Britain: a country where we no longer feel in control of our lives. Where institutions wielding power over us are increasingly seen as unethical. Where we’re influenced by events, rather than influencing events. If Edelman’s annual Trust Barometer tells us one thing this year, it’s that we are indeed a country suffering a crisis of confidence.
Everyone—young, old, rich, poor—has serious doubts about the twin pillars of modern Britain: democracy and capitalism. In our 28-country league table, the trust the mass population has in institutions to “do the right thing” is so lacking in Britain today that we are last but one—ahead of Russia!
We say politicians lie. Business is self-interested. CEOs rake it in as staff are automated out. Waves of technology fling us around in the surf while market forces—the gig economy, poor training and education, sluggish growth—threaten our jobs. Our leaders fail to give us confidence they can meet the challenge. Compared to the global average we see our institutions as far less competent and far less ethical. We think they work for themselves, not us.
Many of us believe politicians use public policy issues to create fear and generate political gain. We hear our leaders calling for the healing of divisions, but we see them act in ways that do the opposite. No wonder we feel we live in a divided nation, and that our fellow citizens appear so entrenched that they won’t listen.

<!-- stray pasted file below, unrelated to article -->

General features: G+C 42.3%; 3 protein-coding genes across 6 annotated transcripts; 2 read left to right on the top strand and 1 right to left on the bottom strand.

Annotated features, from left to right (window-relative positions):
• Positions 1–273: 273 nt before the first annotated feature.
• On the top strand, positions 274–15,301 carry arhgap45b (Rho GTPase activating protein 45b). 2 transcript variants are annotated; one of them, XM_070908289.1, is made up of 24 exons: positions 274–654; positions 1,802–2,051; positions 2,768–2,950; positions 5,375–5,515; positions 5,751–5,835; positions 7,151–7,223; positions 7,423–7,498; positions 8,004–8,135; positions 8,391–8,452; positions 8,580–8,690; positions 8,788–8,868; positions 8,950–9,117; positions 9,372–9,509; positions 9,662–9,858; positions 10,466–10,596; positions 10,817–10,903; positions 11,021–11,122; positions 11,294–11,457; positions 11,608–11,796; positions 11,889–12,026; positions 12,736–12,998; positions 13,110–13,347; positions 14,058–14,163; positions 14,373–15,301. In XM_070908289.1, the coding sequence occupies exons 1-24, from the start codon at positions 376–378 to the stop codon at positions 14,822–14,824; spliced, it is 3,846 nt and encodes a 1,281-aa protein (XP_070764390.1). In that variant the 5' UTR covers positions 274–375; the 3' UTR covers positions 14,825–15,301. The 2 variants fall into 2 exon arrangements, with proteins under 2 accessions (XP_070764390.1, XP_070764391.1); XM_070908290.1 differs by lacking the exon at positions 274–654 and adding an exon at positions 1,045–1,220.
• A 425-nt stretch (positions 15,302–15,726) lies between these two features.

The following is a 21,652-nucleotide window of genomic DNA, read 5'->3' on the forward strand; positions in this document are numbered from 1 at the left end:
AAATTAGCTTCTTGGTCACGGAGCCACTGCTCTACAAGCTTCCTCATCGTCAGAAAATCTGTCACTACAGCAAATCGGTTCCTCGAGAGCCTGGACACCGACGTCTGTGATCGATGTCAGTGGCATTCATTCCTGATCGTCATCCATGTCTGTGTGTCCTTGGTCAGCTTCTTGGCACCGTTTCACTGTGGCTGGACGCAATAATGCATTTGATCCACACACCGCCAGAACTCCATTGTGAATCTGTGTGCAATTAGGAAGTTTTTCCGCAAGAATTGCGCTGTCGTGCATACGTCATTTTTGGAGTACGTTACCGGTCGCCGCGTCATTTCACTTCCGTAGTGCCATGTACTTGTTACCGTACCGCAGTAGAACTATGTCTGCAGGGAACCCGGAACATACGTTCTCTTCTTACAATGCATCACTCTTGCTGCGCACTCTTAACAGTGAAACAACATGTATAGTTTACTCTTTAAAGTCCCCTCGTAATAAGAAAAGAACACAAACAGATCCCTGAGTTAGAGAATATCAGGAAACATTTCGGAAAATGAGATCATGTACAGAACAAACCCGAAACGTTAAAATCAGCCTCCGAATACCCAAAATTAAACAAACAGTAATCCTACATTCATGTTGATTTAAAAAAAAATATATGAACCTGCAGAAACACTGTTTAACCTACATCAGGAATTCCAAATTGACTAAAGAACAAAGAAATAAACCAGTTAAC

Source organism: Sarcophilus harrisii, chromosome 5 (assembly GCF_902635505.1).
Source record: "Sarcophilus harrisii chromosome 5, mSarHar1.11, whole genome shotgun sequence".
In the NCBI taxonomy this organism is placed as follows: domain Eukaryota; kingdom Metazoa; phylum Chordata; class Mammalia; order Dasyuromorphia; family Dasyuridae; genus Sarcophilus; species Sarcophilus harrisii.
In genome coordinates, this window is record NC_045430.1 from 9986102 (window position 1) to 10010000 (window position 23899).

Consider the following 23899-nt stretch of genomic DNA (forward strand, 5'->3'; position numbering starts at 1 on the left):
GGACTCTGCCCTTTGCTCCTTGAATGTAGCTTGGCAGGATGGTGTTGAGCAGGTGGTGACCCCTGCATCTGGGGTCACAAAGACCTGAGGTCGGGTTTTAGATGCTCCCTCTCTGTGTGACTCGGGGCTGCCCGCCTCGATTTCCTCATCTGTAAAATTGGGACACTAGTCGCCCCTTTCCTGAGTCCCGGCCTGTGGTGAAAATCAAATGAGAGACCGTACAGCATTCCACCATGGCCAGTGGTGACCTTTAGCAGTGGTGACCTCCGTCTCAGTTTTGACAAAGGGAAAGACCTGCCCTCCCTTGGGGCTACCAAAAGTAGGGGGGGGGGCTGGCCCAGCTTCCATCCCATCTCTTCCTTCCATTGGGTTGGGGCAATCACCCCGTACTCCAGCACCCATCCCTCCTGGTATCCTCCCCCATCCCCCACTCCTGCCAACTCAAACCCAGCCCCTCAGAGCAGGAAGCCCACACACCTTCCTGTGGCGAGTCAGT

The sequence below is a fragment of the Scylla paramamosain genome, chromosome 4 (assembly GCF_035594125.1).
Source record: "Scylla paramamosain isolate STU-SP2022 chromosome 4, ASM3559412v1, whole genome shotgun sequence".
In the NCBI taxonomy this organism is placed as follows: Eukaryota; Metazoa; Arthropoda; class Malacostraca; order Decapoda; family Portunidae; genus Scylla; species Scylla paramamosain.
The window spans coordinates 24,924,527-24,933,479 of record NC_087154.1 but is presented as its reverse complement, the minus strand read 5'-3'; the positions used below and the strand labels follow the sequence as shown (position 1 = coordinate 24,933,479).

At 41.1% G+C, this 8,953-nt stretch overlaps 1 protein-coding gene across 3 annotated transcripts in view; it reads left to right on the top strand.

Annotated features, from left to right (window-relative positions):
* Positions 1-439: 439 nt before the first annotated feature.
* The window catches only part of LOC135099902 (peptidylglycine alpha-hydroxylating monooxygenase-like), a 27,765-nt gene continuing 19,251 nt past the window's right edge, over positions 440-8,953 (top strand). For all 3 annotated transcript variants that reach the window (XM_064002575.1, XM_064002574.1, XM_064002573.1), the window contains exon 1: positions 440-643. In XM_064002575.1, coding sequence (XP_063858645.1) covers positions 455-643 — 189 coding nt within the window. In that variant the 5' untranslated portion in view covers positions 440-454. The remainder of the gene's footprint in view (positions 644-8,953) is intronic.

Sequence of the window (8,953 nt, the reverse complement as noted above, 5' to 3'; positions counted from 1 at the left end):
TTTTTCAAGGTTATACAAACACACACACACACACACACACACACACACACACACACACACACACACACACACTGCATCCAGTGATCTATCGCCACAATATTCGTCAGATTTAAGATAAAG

Deep breath. Out of darkness there is light. For a start, although we feel divided, we actually agree on what needs fixing – health, crime, living standards, inequality. Even on formerly minority issues –gender equality or LGBTQ+ rights—a majority of us are now in agreement.
With growing certainty comes increasing confidence. Already, Britons feel marginally more positive about the economy and our standard of living. And we trust government more – up 10% since the election.
How then do we take control and rebuild trust as a nation?
First—do the right thing. Institutions must do things that don’t just benefit them financially or politically in the short-term. Instead, they should wrestle with the much more complicated question of what it means to do the right thing by their customers, their employees and their communities, not just shareholders, donors or party members. And then they must act. Not some vague commitment in a glossy brochure, but tangible action. Our data shows people want business to take responsibility, on training, job security, and equality in particular.
Second—partner. Overwhelmingly our findings show people believe government must collaborate with business on vital issues of the moment, such as upskilling to counter the threat of automation. Most people believe they aren’t.
Finally—lead. There’s a thirst for leadership. We’re asking big questions. We want thoughtful answers. Answers that may require leaders of our institutions to embrace difficult change, or even significant reform.
The Great British public is and always will be sceptical of its institutions, so we’re unlikely ever to be top of the pops in trust. That’s ok if in the decade ahead we act to reverse the current loss of faith in Britain’s twin pillars for 300 years: democracy and capitalism. Our institutions are on notice. Trust requires them to act, try harder, do better, do good. Now.